Depression – Radio Show Blog

There is a mental illness support group for almost every psychiatric disorder or abuse. As a person on the receiving end of verbal abuse for years, attending a support group propelled me forward exponentially and I encourage people to locate a support group and attend it. But sometimes, people are intimidated and do not attend. They desperately want the emotional support, but perhaps stepping outside of their comfort zone is too much when added on top of everything else they're experiencing.
We covered suicide prevention last week and the efforts of one organization to reach out to communities across the nation to save lives. But is there anything you can do as an individual to help others deal with their suicide crisis?
Suicide prevention. People talk about it, but is preventing someone from committing suicide really possible? That's a big question. Suicide statistics reveal over 44,000 Americans committed suicide in 2016 and for every completed suicide, there were 25 attempted suicides.1 Unfortunately, the numbers are growing.
Katherine Stone suffered from postpartum OCD after the birth of her first child. With treatment, she made a full recovery and decided to provide pregnant women and new mothers with support and help for postpartum depression and anxiety through her blog, Postpartum Progress. Today, it's the most widely read blog on perinatal mental illness.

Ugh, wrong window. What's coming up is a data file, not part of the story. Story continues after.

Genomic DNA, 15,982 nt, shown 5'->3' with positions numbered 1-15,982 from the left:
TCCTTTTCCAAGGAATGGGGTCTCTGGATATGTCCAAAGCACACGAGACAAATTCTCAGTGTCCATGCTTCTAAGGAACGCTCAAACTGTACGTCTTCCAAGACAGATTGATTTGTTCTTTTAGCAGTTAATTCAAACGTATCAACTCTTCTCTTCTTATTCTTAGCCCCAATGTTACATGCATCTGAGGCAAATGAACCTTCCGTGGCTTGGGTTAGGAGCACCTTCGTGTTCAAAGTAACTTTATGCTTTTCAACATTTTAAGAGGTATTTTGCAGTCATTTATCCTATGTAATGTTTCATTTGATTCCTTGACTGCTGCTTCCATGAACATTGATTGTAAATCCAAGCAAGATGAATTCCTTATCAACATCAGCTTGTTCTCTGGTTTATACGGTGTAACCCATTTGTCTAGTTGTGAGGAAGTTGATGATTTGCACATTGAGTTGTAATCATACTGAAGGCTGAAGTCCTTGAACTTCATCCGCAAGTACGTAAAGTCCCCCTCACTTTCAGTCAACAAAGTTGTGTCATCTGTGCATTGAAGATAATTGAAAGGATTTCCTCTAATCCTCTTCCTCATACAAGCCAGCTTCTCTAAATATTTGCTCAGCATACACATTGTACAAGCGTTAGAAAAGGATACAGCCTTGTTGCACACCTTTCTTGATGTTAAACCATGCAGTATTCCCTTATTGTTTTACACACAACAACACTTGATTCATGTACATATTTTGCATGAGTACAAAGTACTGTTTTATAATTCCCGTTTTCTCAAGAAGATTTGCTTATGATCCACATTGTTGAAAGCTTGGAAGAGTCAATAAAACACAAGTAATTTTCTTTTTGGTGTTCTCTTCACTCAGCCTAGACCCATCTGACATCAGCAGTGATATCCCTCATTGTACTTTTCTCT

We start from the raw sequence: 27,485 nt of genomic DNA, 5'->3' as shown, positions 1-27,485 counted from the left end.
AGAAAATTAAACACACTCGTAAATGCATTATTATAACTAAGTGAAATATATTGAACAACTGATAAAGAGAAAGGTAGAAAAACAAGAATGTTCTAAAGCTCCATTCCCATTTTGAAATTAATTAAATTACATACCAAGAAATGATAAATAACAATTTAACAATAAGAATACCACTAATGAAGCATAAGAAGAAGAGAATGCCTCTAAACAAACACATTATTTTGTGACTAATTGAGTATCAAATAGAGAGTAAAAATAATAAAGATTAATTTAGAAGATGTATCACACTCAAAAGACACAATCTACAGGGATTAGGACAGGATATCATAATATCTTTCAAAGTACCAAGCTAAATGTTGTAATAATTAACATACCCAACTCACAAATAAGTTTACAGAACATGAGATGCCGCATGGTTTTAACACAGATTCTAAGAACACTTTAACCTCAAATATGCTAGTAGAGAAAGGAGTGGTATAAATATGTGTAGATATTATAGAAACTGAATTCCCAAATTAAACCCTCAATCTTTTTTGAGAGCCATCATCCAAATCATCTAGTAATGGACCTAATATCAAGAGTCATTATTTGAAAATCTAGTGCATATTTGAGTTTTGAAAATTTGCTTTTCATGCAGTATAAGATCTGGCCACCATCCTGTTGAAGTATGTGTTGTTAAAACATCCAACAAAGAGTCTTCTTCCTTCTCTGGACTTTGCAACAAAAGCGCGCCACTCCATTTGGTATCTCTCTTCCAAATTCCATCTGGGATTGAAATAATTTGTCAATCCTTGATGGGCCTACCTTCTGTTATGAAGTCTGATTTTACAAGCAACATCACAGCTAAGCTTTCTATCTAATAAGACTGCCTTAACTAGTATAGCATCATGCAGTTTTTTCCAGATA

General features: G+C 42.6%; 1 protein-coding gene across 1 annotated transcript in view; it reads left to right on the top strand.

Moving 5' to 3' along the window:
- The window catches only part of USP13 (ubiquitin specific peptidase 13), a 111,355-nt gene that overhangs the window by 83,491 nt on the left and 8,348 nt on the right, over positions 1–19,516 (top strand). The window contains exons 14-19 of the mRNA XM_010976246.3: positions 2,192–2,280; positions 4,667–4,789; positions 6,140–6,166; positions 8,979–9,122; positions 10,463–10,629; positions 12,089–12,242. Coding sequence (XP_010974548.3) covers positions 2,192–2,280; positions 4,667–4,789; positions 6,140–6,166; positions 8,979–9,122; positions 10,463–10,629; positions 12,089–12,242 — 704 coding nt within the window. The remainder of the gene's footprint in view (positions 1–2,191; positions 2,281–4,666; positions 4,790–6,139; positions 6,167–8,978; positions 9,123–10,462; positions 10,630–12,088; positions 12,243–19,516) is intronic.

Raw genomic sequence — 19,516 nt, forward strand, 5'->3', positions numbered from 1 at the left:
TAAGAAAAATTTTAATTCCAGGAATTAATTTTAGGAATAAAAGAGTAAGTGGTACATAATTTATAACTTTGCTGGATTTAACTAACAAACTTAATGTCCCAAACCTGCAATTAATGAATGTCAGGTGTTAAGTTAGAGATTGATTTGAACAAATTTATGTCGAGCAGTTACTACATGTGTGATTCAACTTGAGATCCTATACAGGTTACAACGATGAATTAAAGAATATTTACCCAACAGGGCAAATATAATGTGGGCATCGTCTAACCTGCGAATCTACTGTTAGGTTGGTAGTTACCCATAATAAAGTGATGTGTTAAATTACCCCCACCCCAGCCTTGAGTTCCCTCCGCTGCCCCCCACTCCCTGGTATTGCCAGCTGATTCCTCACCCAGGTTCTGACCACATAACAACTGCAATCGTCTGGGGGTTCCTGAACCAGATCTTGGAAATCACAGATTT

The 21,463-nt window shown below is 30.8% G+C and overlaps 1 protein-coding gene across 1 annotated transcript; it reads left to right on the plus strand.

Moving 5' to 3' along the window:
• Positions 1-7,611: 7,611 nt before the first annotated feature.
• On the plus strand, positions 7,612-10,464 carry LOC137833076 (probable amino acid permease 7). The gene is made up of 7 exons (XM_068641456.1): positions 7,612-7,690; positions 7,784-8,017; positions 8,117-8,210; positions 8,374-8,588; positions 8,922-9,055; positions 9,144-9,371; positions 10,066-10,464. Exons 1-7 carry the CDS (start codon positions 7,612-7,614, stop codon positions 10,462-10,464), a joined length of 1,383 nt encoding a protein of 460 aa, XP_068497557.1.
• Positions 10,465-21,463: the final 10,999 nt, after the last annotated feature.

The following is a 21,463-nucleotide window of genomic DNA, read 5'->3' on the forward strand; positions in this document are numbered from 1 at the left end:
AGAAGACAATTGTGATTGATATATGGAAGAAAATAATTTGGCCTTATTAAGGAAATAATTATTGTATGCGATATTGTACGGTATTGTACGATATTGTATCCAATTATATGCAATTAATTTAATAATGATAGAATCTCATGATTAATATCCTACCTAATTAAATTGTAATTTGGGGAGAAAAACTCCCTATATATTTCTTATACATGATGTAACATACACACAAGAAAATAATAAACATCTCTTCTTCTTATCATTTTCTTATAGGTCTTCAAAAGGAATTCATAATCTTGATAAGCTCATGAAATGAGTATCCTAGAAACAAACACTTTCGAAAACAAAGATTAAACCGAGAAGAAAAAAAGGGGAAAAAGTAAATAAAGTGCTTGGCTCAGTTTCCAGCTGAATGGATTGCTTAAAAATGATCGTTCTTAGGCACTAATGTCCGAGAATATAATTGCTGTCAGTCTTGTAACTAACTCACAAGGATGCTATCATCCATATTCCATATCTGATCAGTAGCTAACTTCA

On Christmas day ten years ago, Barb Hildebrand became a widow. Diagnosed with Bipolar Disorder just one month prior, her husband Rob committed suicide. "My entire world changed in ways I could never have imagined," she says of her life after suicide.
Widowed at 29, during her second pregnancy, Hyla Molander was overwhelmed by grief so profound her body threatened to cease functioning. Hyla survived her most challenging times, at least in part because of the support and love she received. But she also knew she wouldn't recover without finding hope, the most basic and essential of self-help strategies.
Depression and hope are natural enemies. When it comes to recovery from depression, sometimes others have to do the hoping for you. Graeme Cowan survived what his psychiatrist described as the worst depression he ever treated. Graeme says his parents, and the faith they had in him, helped him to eventually overcome the severe depression that nearly ended his life.
For over 15 years, Heather Levin struggled with Seasonal Affective Disorder (SAD), a type of depression that strikes mainly during the winter months. To help, Heather developed a list of reliable, inexpensive strategies for treatment of Seasonal Affective Disorder (SAD).
"I felt like I must not love my children enough, otherwise I would be happy to be around them," says Sue Robinson, a California pastry chef turned stay-at-home mom of two kids.  Author of the blog Motherhood and Me, Sue is in treatment for postpartum depression (Editor's Note: Website "Motherhood and me" is under new ownership.)